Fantastic Mr. Fox, Roald Dahl
Acquired: late 2008, Pendragon Books.
I opted for some lighter fare after finishing Alice Munro's Runaway. To be truthful, I had started another book, a Steampunk thriller that came highly recommended: Perdido Street Station by China Miéville. I read the three-page intro and wanted to vomit (sorry). I intend to come back to it but perhaps it was too much of an adjustment from the quietly moving Munro stories. I did a quick scan of the bookshelf, and intead Mr. Fox jumped out at me.
This is a short book of 90 large-print pages, with illustrations. You could read it on a lunch break. I might be one of Roald Dahl's biggest fans, then again that's a statement which I have really no way of ever quantifying so maybe I shouldn't make that claim ... but there it is. He has the rare talent of being a sucessful writer for both young and adult audiences, with a snarky creativity that pokes fun at the world in a jovial way. I really love reading his works.
Superficially, Mr. Fox the age-old story of farmer vs. chicken-eating natural "pest", a struggle which I imagine has been around as long as hunter-gatherers. More importantly though, it's a story of the wealthy minority (the 3 greedy farmers) oppressing and trying to deny the poor and hungry masses (foxes, badgers, voles, rabbits, weasels, etc). It reminds me of the Marxist struggle between proletariat and the bourgeoisie, although I suppose the foxes aren't actually in any proper employ of the farmers. Consider this passage from Chapter 14, Badger Has Doubts:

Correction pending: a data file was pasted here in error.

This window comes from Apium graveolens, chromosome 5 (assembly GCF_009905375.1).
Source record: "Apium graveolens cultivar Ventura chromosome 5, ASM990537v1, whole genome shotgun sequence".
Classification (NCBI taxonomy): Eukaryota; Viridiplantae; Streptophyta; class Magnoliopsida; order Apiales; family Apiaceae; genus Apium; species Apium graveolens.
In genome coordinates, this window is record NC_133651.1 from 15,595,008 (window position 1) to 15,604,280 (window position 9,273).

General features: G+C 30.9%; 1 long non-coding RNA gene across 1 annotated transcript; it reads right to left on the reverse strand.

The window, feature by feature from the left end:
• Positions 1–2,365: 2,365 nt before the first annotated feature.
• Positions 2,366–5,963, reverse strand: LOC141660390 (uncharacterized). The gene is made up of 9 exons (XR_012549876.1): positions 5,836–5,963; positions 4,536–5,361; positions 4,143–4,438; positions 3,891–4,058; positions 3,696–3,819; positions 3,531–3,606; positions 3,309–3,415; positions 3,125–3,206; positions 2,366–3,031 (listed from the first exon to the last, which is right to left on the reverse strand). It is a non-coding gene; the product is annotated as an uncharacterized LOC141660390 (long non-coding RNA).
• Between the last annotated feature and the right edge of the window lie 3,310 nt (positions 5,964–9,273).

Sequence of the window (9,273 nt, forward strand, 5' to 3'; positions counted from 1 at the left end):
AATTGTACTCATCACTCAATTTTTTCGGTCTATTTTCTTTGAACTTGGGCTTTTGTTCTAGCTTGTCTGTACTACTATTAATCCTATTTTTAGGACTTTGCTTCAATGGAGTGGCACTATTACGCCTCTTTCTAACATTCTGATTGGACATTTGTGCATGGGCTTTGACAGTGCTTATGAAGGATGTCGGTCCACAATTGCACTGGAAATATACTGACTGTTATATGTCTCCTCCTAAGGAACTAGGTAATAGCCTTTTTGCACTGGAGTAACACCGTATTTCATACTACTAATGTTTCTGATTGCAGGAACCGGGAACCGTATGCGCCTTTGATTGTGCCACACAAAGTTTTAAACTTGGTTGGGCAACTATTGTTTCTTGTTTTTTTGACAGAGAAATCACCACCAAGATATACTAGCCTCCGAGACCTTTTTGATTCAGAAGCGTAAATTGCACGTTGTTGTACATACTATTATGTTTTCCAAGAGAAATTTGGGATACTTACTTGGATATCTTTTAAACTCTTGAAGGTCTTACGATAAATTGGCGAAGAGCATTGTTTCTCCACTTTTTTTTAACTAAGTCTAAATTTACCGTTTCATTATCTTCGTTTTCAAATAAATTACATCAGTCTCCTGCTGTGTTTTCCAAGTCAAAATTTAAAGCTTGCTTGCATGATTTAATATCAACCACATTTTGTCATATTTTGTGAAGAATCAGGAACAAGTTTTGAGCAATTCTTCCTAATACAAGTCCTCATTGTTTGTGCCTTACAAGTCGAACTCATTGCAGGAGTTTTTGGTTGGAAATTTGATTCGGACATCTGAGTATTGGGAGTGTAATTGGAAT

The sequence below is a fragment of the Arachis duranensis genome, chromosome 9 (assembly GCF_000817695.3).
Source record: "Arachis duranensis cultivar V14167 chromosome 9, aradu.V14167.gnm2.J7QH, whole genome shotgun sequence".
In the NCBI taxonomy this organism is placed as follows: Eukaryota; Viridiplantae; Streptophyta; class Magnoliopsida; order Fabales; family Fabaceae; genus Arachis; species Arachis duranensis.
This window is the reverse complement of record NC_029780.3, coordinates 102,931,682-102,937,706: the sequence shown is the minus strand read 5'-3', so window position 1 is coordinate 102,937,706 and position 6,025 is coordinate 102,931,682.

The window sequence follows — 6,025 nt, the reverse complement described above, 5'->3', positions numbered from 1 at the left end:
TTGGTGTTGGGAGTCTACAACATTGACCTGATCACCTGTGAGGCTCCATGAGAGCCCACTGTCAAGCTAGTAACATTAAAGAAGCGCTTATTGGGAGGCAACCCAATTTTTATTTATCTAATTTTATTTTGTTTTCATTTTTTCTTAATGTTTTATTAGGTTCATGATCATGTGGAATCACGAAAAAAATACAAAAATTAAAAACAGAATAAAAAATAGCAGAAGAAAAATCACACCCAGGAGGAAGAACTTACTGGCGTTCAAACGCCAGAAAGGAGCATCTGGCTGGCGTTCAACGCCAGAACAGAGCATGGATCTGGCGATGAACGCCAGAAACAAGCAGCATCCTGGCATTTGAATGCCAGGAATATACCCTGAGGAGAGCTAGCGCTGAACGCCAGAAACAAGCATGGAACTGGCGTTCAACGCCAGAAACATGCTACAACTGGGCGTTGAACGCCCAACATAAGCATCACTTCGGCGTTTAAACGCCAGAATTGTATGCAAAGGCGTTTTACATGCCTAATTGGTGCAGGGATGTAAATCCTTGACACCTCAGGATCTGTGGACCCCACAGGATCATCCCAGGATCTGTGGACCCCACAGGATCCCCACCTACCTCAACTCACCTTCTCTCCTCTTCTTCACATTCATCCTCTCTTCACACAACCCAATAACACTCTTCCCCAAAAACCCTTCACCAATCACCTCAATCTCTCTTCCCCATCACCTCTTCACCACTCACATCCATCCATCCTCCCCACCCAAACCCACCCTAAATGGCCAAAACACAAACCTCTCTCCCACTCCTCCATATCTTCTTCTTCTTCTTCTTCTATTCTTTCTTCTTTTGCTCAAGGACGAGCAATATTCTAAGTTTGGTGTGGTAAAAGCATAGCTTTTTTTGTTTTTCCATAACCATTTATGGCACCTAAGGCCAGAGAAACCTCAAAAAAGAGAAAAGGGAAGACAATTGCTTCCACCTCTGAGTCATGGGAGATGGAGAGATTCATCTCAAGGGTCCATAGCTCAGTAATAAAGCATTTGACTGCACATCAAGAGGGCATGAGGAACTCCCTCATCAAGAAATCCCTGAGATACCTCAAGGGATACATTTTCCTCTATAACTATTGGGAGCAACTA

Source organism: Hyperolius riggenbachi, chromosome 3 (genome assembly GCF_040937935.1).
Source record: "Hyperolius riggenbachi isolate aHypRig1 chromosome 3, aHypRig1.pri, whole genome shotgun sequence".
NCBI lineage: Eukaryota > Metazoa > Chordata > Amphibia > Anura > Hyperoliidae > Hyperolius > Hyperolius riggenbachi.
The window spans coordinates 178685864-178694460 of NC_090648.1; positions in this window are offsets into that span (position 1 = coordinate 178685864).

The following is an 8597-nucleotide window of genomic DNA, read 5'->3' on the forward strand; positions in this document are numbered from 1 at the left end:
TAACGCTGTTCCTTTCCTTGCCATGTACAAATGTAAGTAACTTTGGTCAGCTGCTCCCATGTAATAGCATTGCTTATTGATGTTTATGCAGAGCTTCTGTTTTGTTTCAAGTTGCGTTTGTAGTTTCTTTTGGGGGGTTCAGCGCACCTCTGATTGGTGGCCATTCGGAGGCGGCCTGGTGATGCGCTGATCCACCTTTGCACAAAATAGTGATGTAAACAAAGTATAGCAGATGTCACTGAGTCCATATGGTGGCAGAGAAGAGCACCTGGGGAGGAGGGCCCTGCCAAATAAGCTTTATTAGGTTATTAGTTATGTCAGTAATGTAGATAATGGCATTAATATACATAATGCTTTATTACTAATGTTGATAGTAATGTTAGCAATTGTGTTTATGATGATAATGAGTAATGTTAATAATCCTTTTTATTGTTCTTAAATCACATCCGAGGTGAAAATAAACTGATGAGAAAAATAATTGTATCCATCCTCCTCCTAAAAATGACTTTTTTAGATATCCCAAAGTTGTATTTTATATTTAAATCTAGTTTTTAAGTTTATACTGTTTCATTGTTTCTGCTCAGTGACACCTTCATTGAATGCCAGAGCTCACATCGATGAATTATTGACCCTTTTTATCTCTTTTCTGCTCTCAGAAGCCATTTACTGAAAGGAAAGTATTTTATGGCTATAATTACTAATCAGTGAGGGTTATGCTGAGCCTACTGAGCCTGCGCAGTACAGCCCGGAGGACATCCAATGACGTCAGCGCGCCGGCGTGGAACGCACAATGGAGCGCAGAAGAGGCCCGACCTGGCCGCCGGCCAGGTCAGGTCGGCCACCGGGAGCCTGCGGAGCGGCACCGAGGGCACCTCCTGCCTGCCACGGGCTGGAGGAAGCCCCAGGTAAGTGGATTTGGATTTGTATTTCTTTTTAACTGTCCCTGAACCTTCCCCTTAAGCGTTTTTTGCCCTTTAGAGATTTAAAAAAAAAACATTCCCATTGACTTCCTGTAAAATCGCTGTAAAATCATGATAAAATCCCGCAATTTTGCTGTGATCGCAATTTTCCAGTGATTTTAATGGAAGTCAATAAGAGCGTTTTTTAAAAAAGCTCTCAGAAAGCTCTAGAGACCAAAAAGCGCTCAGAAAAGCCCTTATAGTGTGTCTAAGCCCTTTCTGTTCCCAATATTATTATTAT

Suddenly Badger said, 'doesn't this worry you just a tiny bit, Foxy?'
'Worry me?' said Mr Fox. 'What?'
'All this ... this stealing.'
Mr Fox stopped digging and stared at Badger as though he had gone completely dotty. 'My dear old furry frump,' he said, 'do you know anyone in the whole world who wouldn't swipe a few chickens if his children were starving to death?'
'But we're not going to stoop to their level. We don't want to kill them.'
This fox raises an important issue: is theft justified to save a life? What about an entire community? In this case, the entire hillside of woodland critters faces starvation because of the farmers' greed and selfishness. The moral high ground is obvious here, but it certainly got me thinking about poverty in our own country and the choke-hold that authority uses to protect the already-wealthy from the starving masses.
Added bonus: Foxes like to burp. So do I! How did they know?
Exciting discovery: The book is being adapted into a film Wes Anderson for release in 2009, using stop-motion animation! It's 2009 now! It's supposed to come out in November! Holy holy!
Next up: My Ántonia, Willa Cather.